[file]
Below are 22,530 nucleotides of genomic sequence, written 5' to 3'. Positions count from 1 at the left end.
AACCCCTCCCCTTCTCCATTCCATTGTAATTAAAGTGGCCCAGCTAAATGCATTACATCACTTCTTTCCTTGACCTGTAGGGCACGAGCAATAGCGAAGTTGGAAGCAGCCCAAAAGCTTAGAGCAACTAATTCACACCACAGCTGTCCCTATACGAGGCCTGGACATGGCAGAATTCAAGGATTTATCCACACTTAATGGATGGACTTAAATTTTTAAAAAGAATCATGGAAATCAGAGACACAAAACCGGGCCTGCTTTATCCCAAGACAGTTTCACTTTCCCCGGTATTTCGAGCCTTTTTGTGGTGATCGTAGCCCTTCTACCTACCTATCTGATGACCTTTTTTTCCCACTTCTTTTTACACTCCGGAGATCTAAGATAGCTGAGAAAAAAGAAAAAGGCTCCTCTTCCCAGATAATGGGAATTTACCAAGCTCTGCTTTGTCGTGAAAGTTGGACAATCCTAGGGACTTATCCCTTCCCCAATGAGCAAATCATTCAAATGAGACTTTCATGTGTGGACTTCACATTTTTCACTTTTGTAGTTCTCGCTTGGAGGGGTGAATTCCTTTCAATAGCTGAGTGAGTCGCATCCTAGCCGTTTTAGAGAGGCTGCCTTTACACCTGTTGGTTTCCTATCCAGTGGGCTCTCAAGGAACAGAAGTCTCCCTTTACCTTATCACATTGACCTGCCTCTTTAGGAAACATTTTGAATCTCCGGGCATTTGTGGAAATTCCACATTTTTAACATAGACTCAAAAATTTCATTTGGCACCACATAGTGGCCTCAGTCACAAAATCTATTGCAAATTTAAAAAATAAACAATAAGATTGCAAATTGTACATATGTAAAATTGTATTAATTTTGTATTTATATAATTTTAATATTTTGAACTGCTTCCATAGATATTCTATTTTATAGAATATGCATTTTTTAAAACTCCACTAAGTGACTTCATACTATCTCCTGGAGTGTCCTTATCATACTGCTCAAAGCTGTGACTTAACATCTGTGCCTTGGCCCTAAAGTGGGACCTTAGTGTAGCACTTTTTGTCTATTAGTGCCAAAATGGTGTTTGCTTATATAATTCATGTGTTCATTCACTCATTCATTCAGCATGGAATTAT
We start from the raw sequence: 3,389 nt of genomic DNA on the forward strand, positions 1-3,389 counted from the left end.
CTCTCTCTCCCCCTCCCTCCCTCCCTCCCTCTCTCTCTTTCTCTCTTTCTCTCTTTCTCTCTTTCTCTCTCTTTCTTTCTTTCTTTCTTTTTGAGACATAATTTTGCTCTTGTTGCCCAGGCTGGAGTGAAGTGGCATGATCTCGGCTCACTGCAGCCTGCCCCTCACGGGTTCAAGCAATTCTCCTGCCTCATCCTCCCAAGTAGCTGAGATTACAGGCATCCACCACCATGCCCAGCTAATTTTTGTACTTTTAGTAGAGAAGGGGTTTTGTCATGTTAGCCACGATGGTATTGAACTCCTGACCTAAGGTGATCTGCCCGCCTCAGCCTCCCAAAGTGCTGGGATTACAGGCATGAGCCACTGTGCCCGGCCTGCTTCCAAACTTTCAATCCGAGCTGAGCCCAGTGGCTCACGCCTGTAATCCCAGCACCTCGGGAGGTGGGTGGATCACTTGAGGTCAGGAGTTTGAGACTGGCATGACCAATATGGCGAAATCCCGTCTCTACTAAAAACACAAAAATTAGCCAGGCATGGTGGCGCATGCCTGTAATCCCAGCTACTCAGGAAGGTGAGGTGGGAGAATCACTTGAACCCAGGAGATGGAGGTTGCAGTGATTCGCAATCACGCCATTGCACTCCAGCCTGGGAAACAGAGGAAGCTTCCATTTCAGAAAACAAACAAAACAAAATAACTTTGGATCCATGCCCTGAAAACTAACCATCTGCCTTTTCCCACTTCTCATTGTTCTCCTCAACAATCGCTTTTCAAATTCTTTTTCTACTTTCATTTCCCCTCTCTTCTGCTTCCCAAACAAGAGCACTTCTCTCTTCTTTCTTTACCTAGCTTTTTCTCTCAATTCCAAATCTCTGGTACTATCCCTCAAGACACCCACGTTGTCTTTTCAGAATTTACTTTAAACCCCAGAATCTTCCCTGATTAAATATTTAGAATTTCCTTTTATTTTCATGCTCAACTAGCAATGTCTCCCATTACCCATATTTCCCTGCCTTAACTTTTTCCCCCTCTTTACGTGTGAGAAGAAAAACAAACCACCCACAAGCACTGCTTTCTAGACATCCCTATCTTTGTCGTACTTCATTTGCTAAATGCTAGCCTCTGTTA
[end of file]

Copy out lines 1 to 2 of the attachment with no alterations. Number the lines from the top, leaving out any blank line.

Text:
Below are 22,530 nucleotides of genomic sequence, written 5' to 3'. Positions count from 1 at the left end.
AACCCCTCCCCTTCTCCATTCCATTGTAATTAAAGTGGCCCAGCTAAATGCATTACATCACTTCTTTCCTTGACCTGTAGGGCACGAGCAATAGCGAAGTTGGAAGCAGCCCAAAAGCTTAGAGCAACTAATTCACACCACAGCTGTCCCTATACGAGGCCTGGACATGGCAGAATTCAAGGATTTATCCACACTTAATGGATGGACTTAAATTTTTAAAAAGAATCATGGAAATCAGAGACACAAAACCGGGCCTGCTTTATCCCAAGACAGTTTCACTTTCCCCGGTATTTCGAGCCTTTTTGTGGTGATCGTAGCCCTTCTACCTACCTATCTGATGACCTTTTTTTCCCACTTCTTTTTACACTCCGGAGATCTAAGATAGCTGAGAAAAAAGAAAAAGGCTCCTCTTCCCAGATAATGGGAATTTACCAAGCTCTGCTTTGTCGTGAAAGTTGGACAATCCTAGGGACTTATCCCTTCCCCAATGAGCAAATCATTCAAATGAGACTTTCATGTGTGGACTTCACATTTTTCACTTTTGTAGTTCTCGCTTGGAGGGGTGAATTCCTTTCAATAGCTGAGTGAGTCGCATCCTAGCCGTTTTAGAGAGGCTGCCTTTACACCTGTTGGTTTCCTATCCAGTGGGCTCTCAAGGAACAGAAGTCTCCCTTTACCTTATCACATTGACCTGCCTCTTTAGGAAACATTTTGAATCTCCGGGCATTTGTGGAAATTCCACATTTTTAACATAGACTCAAAAATTTCATTTGGCACCACATAGTGGCCTCAGTCACAAAATCTATTGCAAATTTAAAAAATAAACAATAAGATTGCAAATTGTACATATGTAAAATTGTATTAATTTTGTATTTATATAATTTTAATATTTTGAACTGCTTCCATAGATATTCTATTTTATAGAATATGCATTTTTTAAAACTCCACTAAGTGACTTCATACTATCTCCTGGAGTGTCCTTATCATACTGCTCAAAGCTGTGACTTAACATCTGTGCCTTGGCCCTAAAGTGGGACCTTAGTGTAGCACTTTTTGTCTATTAGTGCCAAAATGGTGTTTGCTTATATAATTCATGTGTTCATTCACTCATTCATTCAGCATGGAATTAT